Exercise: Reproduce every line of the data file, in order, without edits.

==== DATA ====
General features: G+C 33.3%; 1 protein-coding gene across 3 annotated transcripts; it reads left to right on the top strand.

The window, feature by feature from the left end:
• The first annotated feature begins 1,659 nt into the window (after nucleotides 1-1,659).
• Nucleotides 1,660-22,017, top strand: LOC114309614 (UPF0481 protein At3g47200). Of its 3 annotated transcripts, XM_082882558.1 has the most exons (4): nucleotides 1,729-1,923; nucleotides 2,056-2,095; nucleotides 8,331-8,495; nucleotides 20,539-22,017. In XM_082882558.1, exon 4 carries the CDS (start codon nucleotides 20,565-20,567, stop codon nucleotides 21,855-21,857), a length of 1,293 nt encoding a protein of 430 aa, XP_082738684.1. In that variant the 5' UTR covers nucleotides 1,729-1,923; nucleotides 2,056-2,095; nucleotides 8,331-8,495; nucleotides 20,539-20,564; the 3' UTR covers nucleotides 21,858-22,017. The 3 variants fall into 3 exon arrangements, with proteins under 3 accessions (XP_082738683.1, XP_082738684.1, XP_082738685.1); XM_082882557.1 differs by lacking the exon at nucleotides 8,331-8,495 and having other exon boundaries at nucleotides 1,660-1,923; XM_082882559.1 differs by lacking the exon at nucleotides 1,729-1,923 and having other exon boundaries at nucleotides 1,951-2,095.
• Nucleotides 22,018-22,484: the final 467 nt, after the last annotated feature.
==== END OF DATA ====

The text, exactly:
General features: G+C 33.3%; 1 protein-coding gene across 3 annotated transcripts; it reads left to right on the top strand.

The window, feature by feature from the left end:
• The first annotated feature begins 1,659 nt into the window (after nucleotides 1-1,659).
• Nucleotides 1,660-22,017, top strand: LOC114309614 (UPF0481 protein At3g47200). Of its 3 annotated transcripts, XM_082882558.1 has the most exons (4): nucleotides 1,729-1,923; nucleotides 2,056-2,095; nucleotides 8,331-8,495; nucleotides 20,539-22,017. In XM_082882558.1, exon 4 carries the CDS (start codon nucleotides 20,565-20,567, stop codon nucleotides 21,855-21,857), a length of 1,293 nt encoding a protein of 430 aa, XP_082738684.1. In that variant the 5' UTR covers nucleotides 1,729-1,923; nucleotides 2,056-2,095; nucleotides 8,331-8,495; nucleotides 20,539-20,564; the 3' UTR covers nucleotides 21,858-22,017. The 3 variants fall into 3 exon arrangements, with proteins under 3 accessions (XP_082738683.1, XP_082738684.1, XP_082738685.1); XM_082882557.1 differs by lacking the exon at nucleotides 8,331-8,495 and having other exon boundaries at nucleotides 1,660-1,923; XM_082882559.1 differs by lacking the exon at nucleotides 1,729-1,923 and having other exon boundaries at nucleotides 1,951-2,095.
• Nucleotides 22,018-22,484: the final 467 nt, after the last annotated feature.